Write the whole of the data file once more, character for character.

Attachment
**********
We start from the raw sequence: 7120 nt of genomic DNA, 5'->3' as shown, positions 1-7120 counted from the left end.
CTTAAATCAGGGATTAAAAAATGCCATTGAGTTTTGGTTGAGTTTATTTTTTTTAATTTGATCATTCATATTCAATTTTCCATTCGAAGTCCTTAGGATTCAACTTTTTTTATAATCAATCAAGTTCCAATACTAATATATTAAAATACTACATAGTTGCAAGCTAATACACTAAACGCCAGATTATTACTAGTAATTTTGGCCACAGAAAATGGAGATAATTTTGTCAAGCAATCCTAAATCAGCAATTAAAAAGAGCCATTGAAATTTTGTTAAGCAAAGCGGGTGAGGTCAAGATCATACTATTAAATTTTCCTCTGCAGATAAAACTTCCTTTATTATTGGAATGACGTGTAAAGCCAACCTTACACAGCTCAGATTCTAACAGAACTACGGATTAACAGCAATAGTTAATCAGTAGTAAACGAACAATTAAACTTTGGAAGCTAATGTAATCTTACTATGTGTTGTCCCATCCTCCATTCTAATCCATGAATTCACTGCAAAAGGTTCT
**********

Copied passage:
We start from the raw sequence: 7120 nt of genomic DNA, 5'->3' as shown, positions 1-7120 counted from the left end.
CTTAAATCAGGGATTAAAAAATGCCATTGAGTTTTGGTTGAGTTTATTTTTTTTAATTTGATCATTCATATTCAATTTTCCATTCGAAGTCCTTAGGATTCAACTTTTTTTATAATCAATCAAGTTCCAATACTAATATATTAAAATACTACATAGTTGCAAGCTAATACACTAAACGCCAGATTATTACTAGTAATTTTGGCCACAGAAAATGGAGATAATTTTGTCAAGCAATCCTAAATCAGCAATTAAAAAGAGCCATTGAAATTTTGTTAAGCAAAGCGGGTGAGGTCAAGATCATACTATTAAATTTTCCTCTGCAGATAAAACTTCCTTTATTATTGGAATGACGTGTAAAGCCAACCTTACACAGCTCAGATTCTAACAGAACTACGGATTAACAGCAATAGTTAATCAGTAGTAAACGAACAATTAAACTTTGGAAGCTAATGTAATCTTACTATGTGTTGTCCCATCCTCCATTCTAATCCATGAATTCACTGCAAAAGGTTCT